– enough space at the desk.
– daylight.
– own place.
– coffee machine. 😉

If they don’t have the conditions I mentioned above, they will have a problem with concentration, creativity and effectiveness. Summarizing they will be less productive so work will take them a lot more time.

4. Create a development process

Every programmer should know:
– what are his tasks and what are the priorities.
– for what he is responsible, accountable, what should he consult and what to inform. See RACI matrix.
– what he can do and what can not.
– the Big Picture of current project.

Without well-defined process developers will not know these things (certainly not everything). None of the them should wonder what to do now, who to assign the task to or who to consult. It should be defined clear and understandable workflow.

On the other hand, development process should be automated as much as possible. From the management perspective, you should use project management software and try to eliminate ineffective communication channels like emails. For technical reasons, you should use continuous integration/deployment/delivery practices because machines are much better in repetitive tasks (and they cost less as I mentioned earlier), while people should focus on creative and difficult to automate tasks.

5. Organize only useful meetings

A lot of time can be lost at meetings. Meetings are usually too long, they have too many participants and there are often off-topics that are not related to our work. I am not suggesting abandoning meetings now but organizing them in a thoughtful way, i.e. meeting should:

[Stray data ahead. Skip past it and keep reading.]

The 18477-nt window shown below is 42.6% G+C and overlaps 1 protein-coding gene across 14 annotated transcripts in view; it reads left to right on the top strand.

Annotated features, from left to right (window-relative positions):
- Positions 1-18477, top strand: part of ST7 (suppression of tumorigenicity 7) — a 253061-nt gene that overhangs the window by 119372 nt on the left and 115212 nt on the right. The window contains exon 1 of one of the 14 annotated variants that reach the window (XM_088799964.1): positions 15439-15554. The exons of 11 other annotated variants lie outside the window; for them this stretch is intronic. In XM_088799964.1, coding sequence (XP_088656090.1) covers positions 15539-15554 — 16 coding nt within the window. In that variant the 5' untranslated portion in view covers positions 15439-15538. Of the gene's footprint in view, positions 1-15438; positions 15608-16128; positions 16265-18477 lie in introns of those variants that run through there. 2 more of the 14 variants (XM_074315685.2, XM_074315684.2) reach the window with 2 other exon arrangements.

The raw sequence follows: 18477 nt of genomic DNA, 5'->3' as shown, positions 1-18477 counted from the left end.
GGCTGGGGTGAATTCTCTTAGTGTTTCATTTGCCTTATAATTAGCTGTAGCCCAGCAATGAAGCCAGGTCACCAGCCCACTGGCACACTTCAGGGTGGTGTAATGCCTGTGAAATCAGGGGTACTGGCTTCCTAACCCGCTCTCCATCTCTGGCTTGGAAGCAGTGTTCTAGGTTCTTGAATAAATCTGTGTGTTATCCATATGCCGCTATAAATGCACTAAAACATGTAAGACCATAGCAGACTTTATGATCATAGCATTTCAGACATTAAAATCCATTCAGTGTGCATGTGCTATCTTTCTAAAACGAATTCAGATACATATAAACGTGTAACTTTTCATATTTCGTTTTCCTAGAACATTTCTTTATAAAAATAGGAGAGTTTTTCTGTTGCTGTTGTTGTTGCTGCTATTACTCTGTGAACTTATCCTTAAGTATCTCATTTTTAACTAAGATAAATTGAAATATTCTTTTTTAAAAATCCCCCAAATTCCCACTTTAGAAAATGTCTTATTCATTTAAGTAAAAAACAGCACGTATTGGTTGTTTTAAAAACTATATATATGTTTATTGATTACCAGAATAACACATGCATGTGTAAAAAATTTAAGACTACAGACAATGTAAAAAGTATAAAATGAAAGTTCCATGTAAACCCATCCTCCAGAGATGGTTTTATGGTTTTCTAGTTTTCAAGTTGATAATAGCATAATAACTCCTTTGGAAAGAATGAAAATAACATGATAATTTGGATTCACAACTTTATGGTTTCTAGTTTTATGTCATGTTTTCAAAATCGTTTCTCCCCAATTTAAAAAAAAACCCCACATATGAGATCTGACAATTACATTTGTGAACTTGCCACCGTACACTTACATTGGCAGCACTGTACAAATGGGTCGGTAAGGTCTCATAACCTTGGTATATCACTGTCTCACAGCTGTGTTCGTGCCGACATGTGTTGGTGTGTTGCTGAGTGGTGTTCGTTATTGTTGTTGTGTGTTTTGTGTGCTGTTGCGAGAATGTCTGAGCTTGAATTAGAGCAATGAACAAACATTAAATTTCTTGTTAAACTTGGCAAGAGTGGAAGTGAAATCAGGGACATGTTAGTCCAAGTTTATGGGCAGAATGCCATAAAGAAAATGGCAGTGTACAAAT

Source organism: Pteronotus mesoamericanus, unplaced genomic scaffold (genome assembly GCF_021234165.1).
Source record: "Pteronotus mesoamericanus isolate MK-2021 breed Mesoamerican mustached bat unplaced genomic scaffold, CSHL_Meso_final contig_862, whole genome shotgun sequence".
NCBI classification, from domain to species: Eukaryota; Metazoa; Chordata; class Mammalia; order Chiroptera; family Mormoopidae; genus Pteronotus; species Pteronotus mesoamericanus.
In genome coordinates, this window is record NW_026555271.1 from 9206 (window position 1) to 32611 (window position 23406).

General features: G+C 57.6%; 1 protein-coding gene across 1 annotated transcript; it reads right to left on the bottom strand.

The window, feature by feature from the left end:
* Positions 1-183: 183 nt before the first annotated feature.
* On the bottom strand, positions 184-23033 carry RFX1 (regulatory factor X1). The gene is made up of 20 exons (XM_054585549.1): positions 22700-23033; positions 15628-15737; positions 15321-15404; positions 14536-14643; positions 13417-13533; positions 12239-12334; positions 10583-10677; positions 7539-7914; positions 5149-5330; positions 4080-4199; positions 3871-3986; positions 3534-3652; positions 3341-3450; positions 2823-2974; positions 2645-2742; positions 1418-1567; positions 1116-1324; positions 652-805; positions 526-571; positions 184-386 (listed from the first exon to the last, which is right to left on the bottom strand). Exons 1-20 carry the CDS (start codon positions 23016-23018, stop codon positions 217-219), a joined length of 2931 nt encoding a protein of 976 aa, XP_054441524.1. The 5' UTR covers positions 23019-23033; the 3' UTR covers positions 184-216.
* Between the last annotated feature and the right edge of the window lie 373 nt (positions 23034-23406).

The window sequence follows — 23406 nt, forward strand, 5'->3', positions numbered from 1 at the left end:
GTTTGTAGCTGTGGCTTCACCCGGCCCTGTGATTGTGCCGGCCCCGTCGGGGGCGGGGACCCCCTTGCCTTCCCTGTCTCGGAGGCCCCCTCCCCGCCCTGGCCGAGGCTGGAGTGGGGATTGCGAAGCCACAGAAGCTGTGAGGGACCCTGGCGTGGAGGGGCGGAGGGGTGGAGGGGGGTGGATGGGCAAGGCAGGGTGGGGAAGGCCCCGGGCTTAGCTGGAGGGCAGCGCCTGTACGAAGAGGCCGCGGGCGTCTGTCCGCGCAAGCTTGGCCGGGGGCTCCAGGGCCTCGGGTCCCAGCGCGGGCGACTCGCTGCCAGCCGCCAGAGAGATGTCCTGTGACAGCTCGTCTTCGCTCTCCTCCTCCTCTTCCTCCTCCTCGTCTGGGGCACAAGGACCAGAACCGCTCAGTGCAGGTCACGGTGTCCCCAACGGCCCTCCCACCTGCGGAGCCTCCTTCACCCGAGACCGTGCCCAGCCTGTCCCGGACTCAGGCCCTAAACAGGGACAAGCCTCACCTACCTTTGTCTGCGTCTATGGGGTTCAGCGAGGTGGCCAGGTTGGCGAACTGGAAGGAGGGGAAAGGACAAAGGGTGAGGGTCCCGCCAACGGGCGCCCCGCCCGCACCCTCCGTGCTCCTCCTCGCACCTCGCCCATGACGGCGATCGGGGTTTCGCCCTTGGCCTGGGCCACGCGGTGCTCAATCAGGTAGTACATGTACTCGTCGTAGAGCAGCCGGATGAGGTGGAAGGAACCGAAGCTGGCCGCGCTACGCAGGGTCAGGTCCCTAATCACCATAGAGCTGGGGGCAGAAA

– have a reason.
– be as short as possible.
– have earlier prepared agenda.
– only have interested participants who will give value to this meeting.
– start and end on time.

So remember, one useless half-hour meeting per day with 4 participants and on Thursday whole man-day is lost. Think about it the next time you organize a meeting.

6. Let the programmer to rest

The one of the famous personal development coach, Stephen Covey, described in his book The 7 Habits of Highly Effective People the formula for effectiveness:

Effectiveness lies in the balance – what I call the P/PC Balance. P stands for production of desired results, the golden eggs. PC stands for production capability, the ability or asset that produces the golden eggs.

From this quote follows: you can produce more either by work more or work better/smarter but you have to keep balance. If person is tired because of constant overtimes his production capability (PC) will be very low as well as his efficiency. So it is better in this situation let him to rest to charge the batteries.

7. Give him opportunity to grow

We can constantly improve our production capability through learning and training. But when programmer can do it? Does it always have to be time out of work?

I think it should not be like this. This industry is growing so fast that if programmer want to be up to date he should train himself AND his efforts should be supported by his company. Supporting can be in different ways: sending to courses, buying books, organizing workshops, giving time to research and develop new things. It should be something, I think it is fair for both parties.